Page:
At the cabin, the three try to figure out what the sextant does, and in the process the girls get into a few spats. These moments, where Abbie and Jenny work out their emotional baggage and Ichabod shows another dimension of his personality, were the best of the episode. The sibling issues could have been glossed over. Ichabod could have also cowered in the corner while the women threw venom. Instead, the sisters were at each other’s necks and Ichabod was up to his in aggravation over their inability to focus.
Nicole Beharie and Lyndie Greenwood were spectacular in their scenes together. The interactions between the characters felt so natural and real you may have experienced second hand tension. They also helped us see two women exist in forms they are rarely afforded on television: emotional fighters. The idea of a “strong female character” is not always approached responsibly. More often than not we get very flat cut outs who shoot guns or people who never let anyone or anything hurt them. That’s not how strong manifests in the real world. Strength stems from altering experiences and is a result of several emotions working in conjunction. Both aspects were explored throughout the episode allowing the women to expand beyond a trope. Bonus points: After three episodes of failing the Bechdel test, Sleepy Hollow finally passed with flying colors.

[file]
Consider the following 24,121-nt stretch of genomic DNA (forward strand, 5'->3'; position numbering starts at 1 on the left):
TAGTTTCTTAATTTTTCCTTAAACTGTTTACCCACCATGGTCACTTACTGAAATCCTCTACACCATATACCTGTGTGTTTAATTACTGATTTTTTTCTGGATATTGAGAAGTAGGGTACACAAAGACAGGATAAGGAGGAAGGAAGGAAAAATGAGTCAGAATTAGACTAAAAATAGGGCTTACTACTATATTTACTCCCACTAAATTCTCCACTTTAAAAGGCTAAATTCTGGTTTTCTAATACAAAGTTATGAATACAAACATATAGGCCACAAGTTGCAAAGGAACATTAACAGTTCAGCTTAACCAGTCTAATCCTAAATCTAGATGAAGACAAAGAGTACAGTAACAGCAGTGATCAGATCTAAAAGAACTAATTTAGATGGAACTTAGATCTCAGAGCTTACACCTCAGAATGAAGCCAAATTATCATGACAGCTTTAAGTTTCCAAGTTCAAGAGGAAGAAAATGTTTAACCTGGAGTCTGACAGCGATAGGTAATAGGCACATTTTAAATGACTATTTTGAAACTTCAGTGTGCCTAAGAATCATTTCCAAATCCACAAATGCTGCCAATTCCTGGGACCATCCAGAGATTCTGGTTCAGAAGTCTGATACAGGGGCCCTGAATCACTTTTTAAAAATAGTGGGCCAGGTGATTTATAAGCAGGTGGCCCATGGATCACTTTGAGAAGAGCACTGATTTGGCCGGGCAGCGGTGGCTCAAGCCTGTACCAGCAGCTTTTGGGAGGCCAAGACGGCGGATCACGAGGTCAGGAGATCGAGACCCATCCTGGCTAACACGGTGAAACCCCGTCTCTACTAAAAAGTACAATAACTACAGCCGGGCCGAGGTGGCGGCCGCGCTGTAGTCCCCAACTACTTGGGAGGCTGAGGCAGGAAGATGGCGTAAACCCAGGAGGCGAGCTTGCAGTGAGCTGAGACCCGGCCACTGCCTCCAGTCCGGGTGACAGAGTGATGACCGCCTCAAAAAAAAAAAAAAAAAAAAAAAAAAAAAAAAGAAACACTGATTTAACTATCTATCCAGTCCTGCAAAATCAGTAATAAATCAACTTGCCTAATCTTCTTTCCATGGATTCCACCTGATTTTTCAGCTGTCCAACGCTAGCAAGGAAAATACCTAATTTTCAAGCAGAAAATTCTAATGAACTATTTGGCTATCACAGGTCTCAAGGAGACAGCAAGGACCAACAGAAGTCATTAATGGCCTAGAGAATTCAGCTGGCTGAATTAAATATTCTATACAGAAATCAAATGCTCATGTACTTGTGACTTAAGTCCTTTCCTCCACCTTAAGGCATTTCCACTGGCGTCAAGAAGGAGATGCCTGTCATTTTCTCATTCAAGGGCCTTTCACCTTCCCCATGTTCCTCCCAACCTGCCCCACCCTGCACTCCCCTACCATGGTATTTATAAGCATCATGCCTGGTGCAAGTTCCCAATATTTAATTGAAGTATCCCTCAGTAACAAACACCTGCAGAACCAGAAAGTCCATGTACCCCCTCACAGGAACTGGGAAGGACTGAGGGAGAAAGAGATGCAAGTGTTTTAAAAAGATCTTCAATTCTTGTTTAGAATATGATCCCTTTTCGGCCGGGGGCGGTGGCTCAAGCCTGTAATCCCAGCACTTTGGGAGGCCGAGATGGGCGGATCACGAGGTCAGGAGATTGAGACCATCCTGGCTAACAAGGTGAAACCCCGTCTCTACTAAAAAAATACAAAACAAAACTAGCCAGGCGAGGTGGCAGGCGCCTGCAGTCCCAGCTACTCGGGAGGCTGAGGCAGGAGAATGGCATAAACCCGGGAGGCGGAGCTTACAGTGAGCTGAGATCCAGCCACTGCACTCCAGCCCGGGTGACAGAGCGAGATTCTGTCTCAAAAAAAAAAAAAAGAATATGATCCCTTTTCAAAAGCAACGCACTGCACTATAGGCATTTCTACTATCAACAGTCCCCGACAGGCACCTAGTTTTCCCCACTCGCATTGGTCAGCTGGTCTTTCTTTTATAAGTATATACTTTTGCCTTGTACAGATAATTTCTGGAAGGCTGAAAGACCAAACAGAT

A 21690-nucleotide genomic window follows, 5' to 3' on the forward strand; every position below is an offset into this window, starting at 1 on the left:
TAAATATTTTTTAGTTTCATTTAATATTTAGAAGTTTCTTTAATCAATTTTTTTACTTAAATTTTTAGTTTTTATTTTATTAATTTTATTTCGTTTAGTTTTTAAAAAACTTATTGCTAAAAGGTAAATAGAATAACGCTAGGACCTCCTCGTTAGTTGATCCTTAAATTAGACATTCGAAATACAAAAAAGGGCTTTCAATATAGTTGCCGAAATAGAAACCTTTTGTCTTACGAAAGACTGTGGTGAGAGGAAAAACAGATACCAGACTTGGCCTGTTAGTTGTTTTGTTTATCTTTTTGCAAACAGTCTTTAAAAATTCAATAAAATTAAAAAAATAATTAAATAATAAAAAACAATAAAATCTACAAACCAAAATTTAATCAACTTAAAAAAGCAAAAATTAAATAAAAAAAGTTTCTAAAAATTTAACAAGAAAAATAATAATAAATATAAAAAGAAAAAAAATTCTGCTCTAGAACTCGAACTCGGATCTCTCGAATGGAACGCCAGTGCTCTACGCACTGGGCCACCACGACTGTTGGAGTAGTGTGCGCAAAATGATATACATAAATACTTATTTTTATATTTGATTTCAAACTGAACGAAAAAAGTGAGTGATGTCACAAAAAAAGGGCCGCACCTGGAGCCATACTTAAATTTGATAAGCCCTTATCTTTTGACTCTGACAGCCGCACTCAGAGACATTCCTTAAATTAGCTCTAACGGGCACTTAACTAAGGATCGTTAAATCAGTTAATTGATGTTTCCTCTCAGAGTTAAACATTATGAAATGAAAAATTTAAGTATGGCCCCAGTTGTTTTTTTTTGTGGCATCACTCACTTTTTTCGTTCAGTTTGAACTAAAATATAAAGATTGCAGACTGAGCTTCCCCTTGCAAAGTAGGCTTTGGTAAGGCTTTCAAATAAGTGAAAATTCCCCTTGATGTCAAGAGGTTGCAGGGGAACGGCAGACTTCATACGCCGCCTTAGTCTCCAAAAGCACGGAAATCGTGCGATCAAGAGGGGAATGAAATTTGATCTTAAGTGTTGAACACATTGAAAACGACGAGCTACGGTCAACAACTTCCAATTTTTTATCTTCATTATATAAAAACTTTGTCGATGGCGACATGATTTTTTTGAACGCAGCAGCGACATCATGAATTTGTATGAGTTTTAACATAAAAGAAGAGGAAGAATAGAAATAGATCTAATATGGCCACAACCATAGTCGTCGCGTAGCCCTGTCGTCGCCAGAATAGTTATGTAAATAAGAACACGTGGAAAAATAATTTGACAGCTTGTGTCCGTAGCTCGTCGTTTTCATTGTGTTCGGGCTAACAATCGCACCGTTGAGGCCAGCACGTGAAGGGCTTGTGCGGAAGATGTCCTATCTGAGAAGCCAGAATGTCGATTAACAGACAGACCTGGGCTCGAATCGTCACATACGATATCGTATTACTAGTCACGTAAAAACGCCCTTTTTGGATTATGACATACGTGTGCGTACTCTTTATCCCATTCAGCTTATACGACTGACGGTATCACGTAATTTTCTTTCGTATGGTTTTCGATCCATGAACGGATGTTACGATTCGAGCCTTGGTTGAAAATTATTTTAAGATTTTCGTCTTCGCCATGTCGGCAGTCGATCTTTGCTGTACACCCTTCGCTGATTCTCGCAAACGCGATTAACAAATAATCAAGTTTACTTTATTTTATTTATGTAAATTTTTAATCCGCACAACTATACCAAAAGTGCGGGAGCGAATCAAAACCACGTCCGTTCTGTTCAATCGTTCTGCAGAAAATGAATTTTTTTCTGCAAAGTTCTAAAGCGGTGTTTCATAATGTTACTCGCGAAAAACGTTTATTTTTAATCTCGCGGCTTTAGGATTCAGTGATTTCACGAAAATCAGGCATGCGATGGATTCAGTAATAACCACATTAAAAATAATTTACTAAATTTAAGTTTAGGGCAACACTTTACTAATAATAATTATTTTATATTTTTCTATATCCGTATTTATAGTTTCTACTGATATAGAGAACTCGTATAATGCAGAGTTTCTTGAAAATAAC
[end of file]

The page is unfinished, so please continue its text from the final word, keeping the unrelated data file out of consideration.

In the midst of the girls working out their differences, the episode’s bad guys – the Hessians – decided to show up and start a gun fight. Jenny and Abbie fought fire with fire, and even Ichabod got in on some handgun action. They managed to capture one of the Hessians, but the others got away with sextant. The three wasted no time, however, interrogating the captive. During their conversation we learn that the Hessians are working with the demon in the mirror. Ichabod later tells us it’s named Moloch. The captive ends up killing himself with a cyanide capsule, but our heroes get enough out of him to locate the book and the other Hessians. Once there, and around a giant pool of bobbing demons, Abbie, Ichabod and Jenny stop the ritual that would raise 72 hellions.
This episode did quite a few things well, particularly its reveals. Character twists are fun until they start presenting in the storyline as random characters we didn’t know existed, or even worse, have no significant meaning to the storyline prior to the reveal. Here they successfully avoided playing the “anything can happen!” game with peripheral characters. The final fight was a truly good time as each character had an opportunity to get their hands a little dirty, though in the end it would be Abbie’s quick thinking and quirking eyebrow that saved the day.
Abbie’s final moments with Jenny at the station was the icing on the episode cake, and it should be noted how well this relationship was handled developmentally in only 42 minutes. We were finally given some meat to Ichabod’s love storyline and we got to see him at the height of his knowledge game while working in his element. Overall “The Lesser Key of Solomon” may not have had as many scary monsters, but it nailed it in the meaningful storytelling department.
Here are some questions that arose while watching:
- What other characters might know more than they are letting on?
- Did the Mills sisters spend enough time addressing their issues?
- Could the two witnesses be Abbie and Jenny instead of Abbie and Ichabod?
- Have we spent enough time on Ichabod and Katrina to believe in the love he professed for her?
Share your answers and other thoughts in the comment section below. Catch Sleepy Hollow Mondays at 9:00-10:00 PM ET/PT on FOX.